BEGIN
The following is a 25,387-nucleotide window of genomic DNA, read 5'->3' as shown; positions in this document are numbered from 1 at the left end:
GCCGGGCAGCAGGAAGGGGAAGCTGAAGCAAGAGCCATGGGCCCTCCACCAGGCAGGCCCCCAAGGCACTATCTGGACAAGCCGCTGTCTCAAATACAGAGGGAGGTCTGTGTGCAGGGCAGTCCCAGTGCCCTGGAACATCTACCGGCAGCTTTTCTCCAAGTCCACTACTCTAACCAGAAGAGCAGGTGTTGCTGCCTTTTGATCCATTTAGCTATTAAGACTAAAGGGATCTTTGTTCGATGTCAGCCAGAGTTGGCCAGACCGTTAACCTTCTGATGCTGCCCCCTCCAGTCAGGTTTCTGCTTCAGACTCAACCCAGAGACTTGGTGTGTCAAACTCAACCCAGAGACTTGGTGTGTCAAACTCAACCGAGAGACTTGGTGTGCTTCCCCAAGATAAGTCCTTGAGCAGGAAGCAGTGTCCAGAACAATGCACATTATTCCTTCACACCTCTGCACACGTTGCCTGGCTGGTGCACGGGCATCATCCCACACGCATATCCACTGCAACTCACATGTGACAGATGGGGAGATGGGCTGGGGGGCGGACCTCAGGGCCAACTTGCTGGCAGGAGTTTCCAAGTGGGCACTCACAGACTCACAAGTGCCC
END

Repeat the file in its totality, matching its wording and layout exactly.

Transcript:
The following is a 25,387-nucleotide window of genomic DNA, read 5'->3' as shown; positions in this document are numbered from 1 at the left end:
GCCGGGCAGCAGGAAGGGGAAGCTGAAGCAAGAGCCATGGGCCCTCCACCAGGCAGGCCCCCAAGGCACTATCTGGACAAGCCGCTGTCTCAAATACAGAGGGAGGTCTGTGTGCAGGGCAGTCCCAGTGCCCTGGAACATCTACCGGCAGCTTTTCTCCAAGTCCACTACTCTAACCAGAAGAGCAGGTGTTGCTGCCTTTTGATCCATTTAGCTATTAAGACTAAAGGGATCTTTGTTCGATGTCAGCCAGAGTTGGCCAGACCGTTAACCTTCTGATGCTGCCCCCTCCAGTCAGGTTTCTGCTTCAGACTCAACCCAGAGACTTGGTGTGTCAAACTCAACCCAGAGACTTGGTGTGTCAAACTCAACCGAGAGACTTGGTGTGCTTCCCCAAGATAAGTCCTTGAGCAGGAAGCAGTGTCCAGAACAATGCACATTATTCCTTCACACCTCTGCACACGTTGCCTGGCTGGTGCACGGGCATCATCCCACACGCATATCCACTGCAACTCACATGTGACAGATGGGGAGATGGGCTGGGGGGCGGACCTCAGGGCCAACTTGCTGGCAGGAGTTTCCAAGTGGGCACTCACAGACTCACAAGTGCCC